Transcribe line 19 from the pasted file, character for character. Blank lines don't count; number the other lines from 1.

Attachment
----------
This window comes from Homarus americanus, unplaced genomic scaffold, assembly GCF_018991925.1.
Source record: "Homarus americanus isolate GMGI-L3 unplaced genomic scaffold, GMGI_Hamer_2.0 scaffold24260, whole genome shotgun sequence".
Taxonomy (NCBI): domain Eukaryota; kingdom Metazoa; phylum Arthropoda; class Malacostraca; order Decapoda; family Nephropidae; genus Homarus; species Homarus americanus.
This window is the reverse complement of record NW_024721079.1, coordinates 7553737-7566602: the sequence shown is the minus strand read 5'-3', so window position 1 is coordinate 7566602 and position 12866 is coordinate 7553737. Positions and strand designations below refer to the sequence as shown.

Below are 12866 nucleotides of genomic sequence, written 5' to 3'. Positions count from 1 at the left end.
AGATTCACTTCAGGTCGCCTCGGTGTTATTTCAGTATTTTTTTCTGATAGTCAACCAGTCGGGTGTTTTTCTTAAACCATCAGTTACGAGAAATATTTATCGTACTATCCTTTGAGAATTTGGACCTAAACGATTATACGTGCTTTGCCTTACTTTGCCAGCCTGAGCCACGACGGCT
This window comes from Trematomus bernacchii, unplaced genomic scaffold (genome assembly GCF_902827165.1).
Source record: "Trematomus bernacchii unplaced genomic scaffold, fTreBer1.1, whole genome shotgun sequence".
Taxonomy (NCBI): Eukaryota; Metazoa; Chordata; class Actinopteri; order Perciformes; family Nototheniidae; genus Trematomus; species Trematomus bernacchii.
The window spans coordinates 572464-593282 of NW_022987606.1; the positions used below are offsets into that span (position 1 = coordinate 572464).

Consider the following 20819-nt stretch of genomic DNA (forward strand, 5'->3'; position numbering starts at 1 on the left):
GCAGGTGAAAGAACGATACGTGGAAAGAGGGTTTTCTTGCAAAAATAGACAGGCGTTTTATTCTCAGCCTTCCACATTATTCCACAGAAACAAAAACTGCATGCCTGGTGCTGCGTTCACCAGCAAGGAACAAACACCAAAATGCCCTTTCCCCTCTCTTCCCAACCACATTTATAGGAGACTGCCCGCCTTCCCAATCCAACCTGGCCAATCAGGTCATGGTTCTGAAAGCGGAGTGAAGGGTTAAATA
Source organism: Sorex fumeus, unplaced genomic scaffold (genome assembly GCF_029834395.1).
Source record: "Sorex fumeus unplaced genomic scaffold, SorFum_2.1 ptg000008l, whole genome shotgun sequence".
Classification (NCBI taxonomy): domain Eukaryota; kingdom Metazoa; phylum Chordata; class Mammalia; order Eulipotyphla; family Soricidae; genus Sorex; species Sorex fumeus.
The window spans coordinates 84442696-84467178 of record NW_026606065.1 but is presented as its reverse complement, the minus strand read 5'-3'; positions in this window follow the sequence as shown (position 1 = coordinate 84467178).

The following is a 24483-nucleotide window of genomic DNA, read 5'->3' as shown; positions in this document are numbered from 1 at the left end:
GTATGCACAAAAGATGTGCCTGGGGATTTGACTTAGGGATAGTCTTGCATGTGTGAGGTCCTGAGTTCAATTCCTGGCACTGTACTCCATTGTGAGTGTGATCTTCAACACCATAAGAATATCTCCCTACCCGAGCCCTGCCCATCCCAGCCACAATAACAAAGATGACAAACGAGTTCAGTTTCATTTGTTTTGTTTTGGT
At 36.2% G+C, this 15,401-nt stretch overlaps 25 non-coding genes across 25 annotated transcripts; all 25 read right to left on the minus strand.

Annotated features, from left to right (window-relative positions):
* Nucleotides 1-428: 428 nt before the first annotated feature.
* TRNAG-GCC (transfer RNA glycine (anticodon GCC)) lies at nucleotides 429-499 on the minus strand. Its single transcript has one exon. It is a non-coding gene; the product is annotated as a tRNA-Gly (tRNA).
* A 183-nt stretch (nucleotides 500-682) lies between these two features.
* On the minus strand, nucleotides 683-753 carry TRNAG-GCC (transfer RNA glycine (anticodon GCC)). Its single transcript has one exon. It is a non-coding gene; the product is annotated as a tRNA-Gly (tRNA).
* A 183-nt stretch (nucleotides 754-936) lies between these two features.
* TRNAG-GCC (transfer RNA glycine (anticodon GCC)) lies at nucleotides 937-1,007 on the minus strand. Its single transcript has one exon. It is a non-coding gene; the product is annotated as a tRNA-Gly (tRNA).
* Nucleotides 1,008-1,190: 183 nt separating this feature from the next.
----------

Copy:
At 36.2% G+C, this 15,401-nt stretch overlaps 25 non-coding genes across 25 annotated transcripts; all 25 read right to left on the minus strand.